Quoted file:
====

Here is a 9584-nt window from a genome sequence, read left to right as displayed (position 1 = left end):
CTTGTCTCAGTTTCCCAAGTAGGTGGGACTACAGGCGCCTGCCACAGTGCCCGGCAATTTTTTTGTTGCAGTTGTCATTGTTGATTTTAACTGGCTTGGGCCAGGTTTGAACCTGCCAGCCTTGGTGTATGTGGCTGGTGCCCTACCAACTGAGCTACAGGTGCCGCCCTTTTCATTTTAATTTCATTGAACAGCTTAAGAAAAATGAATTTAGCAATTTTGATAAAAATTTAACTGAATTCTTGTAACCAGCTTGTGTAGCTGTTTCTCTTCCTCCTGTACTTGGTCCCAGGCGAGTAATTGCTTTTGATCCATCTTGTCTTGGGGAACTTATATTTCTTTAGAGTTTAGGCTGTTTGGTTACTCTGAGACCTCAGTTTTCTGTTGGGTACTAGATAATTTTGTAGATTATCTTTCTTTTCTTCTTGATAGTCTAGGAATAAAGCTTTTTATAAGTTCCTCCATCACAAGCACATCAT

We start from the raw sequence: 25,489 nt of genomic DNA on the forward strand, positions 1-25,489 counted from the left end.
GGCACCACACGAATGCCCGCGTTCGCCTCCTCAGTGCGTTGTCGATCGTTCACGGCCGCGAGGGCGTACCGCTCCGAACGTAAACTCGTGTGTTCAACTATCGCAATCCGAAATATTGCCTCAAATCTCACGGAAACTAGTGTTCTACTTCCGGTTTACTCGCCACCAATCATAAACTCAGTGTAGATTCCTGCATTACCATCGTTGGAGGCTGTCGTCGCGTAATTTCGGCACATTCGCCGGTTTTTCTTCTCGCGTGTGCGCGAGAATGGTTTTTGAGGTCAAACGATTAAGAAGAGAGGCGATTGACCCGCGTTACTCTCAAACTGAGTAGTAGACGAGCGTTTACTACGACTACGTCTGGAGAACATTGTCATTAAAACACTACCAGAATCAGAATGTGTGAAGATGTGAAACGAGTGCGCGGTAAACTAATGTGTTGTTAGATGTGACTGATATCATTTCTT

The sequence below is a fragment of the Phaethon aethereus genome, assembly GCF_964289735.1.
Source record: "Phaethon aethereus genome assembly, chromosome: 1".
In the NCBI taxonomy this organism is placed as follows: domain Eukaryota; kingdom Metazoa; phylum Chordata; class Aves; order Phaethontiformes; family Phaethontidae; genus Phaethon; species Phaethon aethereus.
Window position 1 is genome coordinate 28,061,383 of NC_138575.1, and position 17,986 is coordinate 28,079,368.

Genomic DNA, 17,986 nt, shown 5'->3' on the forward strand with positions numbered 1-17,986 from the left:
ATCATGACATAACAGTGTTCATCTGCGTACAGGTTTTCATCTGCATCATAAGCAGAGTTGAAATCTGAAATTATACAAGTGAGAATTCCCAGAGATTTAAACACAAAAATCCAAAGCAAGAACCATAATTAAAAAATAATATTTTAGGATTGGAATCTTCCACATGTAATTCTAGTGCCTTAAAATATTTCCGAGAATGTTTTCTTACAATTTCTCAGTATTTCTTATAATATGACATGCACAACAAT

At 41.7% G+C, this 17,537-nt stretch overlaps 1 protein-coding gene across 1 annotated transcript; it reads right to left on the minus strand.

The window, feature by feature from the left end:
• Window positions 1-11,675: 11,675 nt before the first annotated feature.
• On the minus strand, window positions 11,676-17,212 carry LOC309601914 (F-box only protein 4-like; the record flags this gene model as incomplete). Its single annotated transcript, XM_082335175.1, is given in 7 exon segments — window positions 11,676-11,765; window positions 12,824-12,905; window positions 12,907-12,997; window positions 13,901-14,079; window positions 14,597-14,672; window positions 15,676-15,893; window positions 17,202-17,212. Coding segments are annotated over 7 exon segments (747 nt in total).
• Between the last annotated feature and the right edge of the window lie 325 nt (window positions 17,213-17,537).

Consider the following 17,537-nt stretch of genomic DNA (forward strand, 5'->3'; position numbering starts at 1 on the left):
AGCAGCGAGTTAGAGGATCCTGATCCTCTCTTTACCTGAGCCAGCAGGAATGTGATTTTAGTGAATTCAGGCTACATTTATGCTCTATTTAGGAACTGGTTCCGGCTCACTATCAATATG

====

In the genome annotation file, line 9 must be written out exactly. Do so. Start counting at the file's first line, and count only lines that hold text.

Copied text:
Genomic DNA, 17,986 nt, shown 5'->3' on the forward strand with positions numbered 1-17,986 from the left: